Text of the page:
Brenau Program Focuses on Universe’s Origins from Religious and Scientific Perspectives

Aug 29, 2011
Rudi Kiefer

Originally published on 11/10/09

Gerald L. Schroader
Dr. Gerald L. Schroeder, physicist and applied theologian, discusses his theories at Brenau forum.

Gerald L. Schroeder, the internationally renowned MIT-educated nuclear physicist who now focuses his studies on what he perceives to be an inherent relationship between science and spirituality, will anchor a discussion on the origins of the universe on the Brenau University campus on Wednesday, Nov. 18.

Following a brief reception in the Trustee library at 6:30 p.m., the 7 p.m. presentation in Thurmond-McRae Lecture Hall, adjacent to the library at 625 Academy St. in Gainesville, will also feature two Brenau professors with expertise on the subject: James F. Sennett, an associate professor of philosophy who lectures and writes extensively on comparative religion issues, and S. Randolph May, the Richard and Phyllis Leet Distinguished Chair of Biological Science, a geneticist who is also a Baptist layman. The program is free and open to the public, students and Brenau faculty and staff.Following the program Schroeder will also greet the public in a reception and sign copies of his latest book, “God According to God: A Physicist Proves We’ve Been Wrong about God All Along.”

The program is sponsored by four Brenau student organizations, Brenau Spiritual Life Association, Servant Leadership Scholars Program, the Honor Society of Phi Kappa Phi and Omicron Delta Kappa National Leadership Honor Society.

“We are very fortunate to have an individual of Dr. Schroeder’s caliber on campus to engage and, indeed, to be engaged by, our students,” said Dr. Jim Southerland, the university’s top academic officer. “At the same time, the event provides an opportunity for the university to showcase its talented faculty with two individuals who will contribute significantly to what I am certain will be a stimulating discussion of this often-debated issue.”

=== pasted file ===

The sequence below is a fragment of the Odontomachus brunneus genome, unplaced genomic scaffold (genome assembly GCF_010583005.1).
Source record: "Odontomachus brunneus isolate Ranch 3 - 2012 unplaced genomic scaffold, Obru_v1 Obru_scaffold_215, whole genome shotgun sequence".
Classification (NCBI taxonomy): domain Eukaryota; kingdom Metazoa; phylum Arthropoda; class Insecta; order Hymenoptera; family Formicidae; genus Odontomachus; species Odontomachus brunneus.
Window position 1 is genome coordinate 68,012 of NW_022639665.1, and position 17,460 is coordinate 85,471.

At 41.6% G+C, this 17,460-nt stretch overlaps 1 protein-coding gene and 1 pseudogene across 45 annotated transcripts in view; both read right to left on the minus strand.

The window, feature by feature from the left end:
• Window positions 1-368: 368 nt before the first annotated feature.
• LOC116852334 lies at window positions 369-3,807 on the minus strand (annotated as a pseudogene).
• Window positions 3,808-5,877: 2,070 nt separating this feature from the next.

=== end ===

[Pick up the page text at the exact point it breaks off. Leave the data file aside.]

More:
Schroeder is the author of four books which focus primarily on examining and explaining how the universe and earth were created. Among other things, Schroeder attempts to reconcile the Biblical account of a young earth that by best reckoning was created about 6,000 years ago with the scientific model of a world that is billions of years old. He expounds on the idea that the perceived flow of time for a given event in an expanding universe varies with the observer´s perspective of that event. He attempts to reconcile the two perspectives numerically, calculating the effect of the stretching of space-time, based on Einstein’s theories.

A professed Orthodox Jew, Schroeder attracted attention of fundamentalist Christians and others with the 1990 publication of his first book, “Genesis and the Big Bang.”

He received his Ph.D. from the Massachusetts Institute of Technology in nuclear physics and earth and planetary sciences in 1965 and was employed as a researcher at the Weizmann Institute of Science, the Volcani Research Institute, and the Hebrew University of Jerusalem after emigrating to Israel in 1971. He also has been applied theologian at The College of Jewish Studies in Jerusalem.

Sennett, who teaches world religions and philosophy courses at the university, has studied and lectured extensively on resolving the dichotomy between science and religion on the subject of creation of the universe and similar topics. He earned a Ph.D. in philosophy, University of Nebraska and a Master of Divinity in Old Testament studies from Lincoln Christian Seminary. He also has served as a National Endowment for the Humanities Fellow, University of California at Berkeley.

May earned a Ph.D. in human genetics from the University of Michigan and a Master of Business Administration from Johns Hopkins University. Prior to coming to Brenau, he was a professor of surgical research at Hahnemann University Medical School in Philadelphia, at The Medical College of Georgia, and at the University of Texas Health Science Center at Houston, an executive with the American Red Cross, and chief science officer with two major biotech firms.